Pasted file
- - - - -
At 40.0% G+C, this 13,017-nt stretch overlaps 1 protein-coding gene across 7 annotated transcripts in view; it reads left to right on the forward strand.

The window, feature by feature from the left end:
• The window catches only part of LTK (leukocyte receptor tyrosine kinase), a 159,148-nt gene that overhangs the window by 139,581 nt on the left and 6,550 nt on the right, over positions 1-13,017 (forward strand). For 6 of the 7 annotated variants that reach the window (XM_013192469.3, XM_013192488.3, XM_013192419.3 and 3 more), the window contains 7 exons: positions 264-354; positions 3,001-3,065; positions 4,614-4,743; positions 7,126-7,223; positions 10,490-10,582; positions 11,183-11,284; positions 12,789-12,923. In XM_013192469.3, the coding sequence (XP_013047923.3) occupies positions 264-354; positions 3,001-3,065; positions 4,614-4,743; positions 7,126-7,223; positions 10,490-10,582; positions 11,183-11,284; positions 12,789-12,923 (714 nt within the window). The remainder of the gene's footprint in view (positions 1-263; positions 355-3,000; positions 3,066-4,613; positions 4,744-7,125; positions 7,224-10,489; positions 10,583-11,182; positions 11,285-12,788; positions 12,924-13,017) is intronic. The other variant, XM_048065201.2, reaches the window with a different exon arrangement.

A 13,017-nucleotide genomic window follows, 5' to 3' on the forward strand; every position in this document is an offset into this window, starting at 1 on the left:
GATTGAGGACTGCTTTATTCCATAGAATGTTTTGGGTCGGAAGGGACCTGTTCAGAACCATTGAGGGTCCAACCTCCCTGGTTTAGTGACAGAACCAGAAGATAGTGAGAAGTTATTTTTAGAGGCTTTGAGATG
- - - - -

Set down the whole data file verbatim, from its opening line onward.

At 40.0% G+C, this 13,017-nt stretch overlaps 1 protein-coding gene across 7 annotated transcripts in view; it reads left to right on the forward strand.

The window, feature by feature from the left end:
• The window catches only part of LTK (leukocyte receptor tyrosine kinase), a 159,148-nt gene that overhangs the window by 139,581 nt on the left and 6,550 nt on the right, over positions 1-13,017 (forward strand). For 6 of the 7 annotated variants that reach the window (XM_013192469.3, XM_013192488.3, XM_013192419.3 and 3 more), the window contains 7 exons: positions 264-354; positions 3,001-3,065; positions 4,614-4,743; positions 7,126-7,223; positions 10,490-10,582; positions 11,183-11,284; positions 12,789-12,923. In XM_013192469.3, the coding sequence (XP_013047923.3) occupies positions 264-354; positions 3,001-3,065; positions 4,614-4,743; positions 7,126-7,223; positions 10,490-10,582; positions 11,183-11,284; positions 12,789-12,923 (714 nt within the window). The remainder of the gene's footprint in view (positions 1-263; positions 355-3,000; positions 3,066-4,613; positions 4,744-7,125; positions 7,224-10,489; positions 10,583-11,182; positions 11,285-12,788; positions 12,924-13,017) is intronic. The other variant, XM_048065201.2, reaches the window with a different exon arrangement.

A 13,017-nucleotide genomic window follows, 5' to 3' on the forward strand; every position in this document is an offset into this window, starting at 1 on the left:
GATTGAGGACTGCTTTATTCCATAGAATGTTTTGGGTCGGAAGGGACCTGTTCAGAACCATTGAGGGTCCAACCTCCCTGGTTTAGTGACAGAACCAGAAGATAGTGAGAAGTTATTTTTAGAGGCTTTGAGATG